The number of tickets issued to motor-vehicle users for not wearing seatbelts in Wairarapa shot up by 19 per cent in 2014, costing those caught out more than $100,000.
Police figures show the number not wearing a proper restraint increased from 797 in 2013 to 949 in 2014. The value of tickets increased from $113,550 in 2013 to $135,000 in 2014.
Masterton traffic policing Sergeant Chris Megaw said the rise probably reflected an increased focus on enforcement.
"There has been a direction from above that restraints are a very important safety element in cars and save lives, and the direction is to get out there and prosecute people for that kind of offending," Mr Megaw said.
Checking child restraints met standards was also a priority.
"We do a lot of checkpoints with our Plunket people and our road-safety people around the school and child-care areas.
"We are actively targeting child-care centres with our road-safety partners, and mothers will see that they will arrive at 8 o'clock on a Tuesday morning and there will be four or five staff in their glowcoats poking their noses in."
Many tickets issued to parents would be compliance tickets, which could be withdrawn if the required improvement was made. Most parents were eager to bring their children's car seats up to standard and complied, Mr Megaw said.
The figures released by police also showed the number of tickets issued for using a cellphone while driving rose 48 per cent, with $8480 worth of tickets issued, with 111 tickets issued in Wairarapa for cellphone offences, up from 75 in 2013.
Despite legislation introduced in 2009 effectively prohibiting drivers from using cellphones, many drivers were still using them, Mr Megaw said.
"It's still a concern. You see it off-duty all the time. There are other ways. You can use bluetooth and that sort of thing."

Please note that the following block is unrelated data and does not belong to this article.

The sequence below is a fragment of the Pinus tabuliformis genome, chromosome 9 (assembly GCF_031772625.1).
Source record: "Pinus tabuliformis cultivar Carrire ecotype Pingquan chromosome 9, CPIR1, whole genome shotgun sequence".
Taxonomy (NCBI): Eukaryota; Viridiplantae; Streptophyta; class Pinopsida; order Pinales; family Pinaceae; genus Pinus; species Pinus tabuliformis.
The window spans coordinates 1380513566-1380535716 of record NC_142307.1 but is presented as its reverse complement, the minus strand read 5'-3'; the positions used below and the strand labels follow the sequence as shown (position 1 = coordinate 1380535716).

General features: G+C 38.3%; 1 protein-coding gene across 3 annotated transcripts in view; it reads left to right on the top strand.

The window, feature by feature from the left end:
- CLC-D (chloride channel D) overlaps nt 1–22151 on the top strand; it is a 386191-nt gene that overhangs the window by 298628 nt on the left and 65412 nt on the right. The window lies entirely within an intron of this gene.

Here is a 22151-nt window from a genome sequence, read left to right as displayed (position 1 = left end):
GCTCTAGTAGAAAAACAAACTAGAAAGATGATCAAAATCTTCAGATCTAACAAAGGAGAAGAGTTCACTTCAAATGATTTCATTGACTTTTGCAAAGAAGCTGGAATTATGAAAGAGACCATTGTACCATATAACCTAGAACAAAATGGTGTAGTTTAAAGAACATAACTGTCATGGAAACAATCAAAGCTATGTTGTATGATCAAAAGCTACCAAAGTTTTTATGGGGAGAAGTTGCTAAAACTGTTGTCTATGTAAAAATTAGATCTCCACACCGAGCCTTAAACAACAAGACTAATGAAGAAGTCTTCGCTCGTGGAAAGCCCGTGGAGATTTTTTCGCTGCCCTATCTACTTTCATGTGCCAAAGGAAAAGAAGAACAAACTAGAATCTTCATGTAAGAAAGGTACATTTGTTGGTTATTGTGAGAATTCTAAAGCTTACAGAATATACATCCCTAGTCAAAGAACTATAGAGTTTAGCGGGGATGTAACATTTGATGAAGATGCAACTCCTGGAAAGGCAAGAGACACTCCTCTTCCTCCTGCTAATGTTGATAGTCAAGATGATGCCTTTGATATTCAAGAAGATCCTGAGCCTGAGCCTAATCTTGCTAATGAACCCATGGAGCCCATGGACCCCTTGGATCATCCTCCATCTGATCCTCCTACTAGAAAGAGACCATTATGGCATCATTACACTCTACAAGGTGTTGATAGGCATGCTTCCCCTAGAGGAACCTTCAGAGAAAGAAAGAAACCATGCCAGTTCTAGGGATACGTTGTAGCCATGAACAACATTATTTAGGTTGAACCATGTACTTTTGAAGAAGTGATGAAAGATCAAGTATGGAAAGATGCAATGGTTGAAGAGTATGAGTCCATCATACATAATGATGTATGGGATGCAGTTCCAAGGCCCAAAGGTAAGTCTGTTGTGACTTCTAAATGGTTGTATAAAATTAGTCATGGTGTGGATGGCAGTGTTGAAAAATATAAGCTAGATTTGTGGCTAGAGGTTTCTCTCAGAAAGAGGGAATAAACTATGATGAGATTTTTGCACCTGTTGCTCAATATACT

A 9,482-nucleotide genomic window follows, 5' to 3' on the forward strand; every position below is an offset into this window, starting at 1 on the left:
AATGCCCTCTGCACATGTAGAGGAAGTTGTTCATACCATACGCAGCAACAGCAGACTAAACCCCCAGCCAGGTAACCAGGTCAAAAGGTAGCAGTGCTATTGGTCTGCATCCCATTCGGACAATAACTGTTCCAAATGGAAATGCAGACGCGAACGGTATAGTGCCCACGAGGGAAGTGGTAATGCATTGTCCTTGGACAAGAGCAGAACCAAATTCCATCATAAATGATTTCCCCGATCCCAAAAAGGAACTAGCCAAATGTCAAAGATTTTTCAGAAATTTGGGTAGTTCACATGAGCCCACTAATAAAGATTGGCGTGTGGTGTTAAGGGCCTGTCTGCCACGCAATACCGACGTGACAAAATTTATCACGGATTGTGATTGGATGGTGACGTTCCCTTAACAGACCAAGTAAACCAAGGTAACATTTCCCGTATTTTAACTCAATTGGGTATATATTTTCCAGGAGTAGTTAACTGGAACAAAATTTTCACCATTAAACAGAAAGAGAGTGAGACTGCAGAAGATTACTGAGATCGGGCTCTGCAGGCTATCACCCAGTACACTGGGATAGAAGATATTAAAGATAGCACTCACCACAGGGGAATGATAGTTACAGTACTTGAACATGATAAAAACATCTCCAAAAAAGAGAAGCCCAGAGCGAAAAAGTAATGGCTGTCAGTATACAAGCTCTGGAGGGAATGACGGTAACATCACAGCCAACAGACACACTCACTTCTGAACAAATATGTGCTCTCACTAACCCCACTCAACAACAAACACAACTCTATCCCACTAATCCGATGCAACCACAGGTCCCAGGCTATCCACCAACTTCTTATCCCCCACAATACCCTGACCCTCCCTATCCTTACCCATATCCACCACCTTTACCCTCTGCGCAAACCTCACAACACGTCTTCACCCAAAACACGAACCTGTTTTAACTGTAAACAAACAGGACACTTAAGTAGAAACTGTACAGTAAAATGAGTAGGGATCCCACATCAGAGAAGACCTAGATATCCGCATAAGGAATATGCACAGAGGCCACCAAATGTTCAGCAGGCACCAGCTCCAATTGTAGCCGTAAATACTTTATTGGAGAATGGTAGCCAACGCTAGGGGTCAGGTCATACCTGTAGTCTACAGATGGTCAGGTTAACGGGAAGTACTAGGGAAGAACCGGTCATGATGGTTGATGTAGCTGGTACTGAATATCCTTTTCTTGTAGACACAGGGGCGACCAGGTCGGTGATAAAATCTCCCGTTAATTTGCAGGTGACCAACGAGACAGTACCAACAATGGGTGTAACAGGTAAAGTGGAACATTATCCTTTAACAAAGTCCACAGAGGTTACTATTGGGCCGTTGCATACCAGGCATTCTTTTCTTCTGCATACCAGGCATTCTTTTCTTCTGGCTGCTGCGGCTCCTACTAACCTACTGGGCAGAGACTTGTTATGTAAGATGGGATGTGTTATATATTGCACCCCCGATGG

Many drivers also denied using their phones when stopped by police, he said.
"It's hard for people to admit unless someone sees them and they crash. But we do get crashes that occur and we think how did that occur - how can someone have driven off a straight piece of road?"
Alcohol-related driving offences decreased 15.7 per cent, falling from 260 in 2013 to 219 in 2014.
The number of drink-drivers had generally trended down since 2010, with numbers expected to remain fairly static in the future unless legislation changed again, Mr Megaw said.
Eight offences related to the lower alcohol limit, which came into force in December, 2014.
With the winter sports season in progress, police would be targeting those who might be drinking after games, he said.
"We'll be concentrating more on early evening checkpoints to give people the message that drink-driving after games is not particularly cool."
The information released also showed the number of officer-issued speeding tickets increased by 30.5 per cent, with Wairarapa drivers paying out $272,390 in tickets last year.
There was one ticket issued for running a red light, which might have involved failing to stop at a level crossing, Mr Megaw said.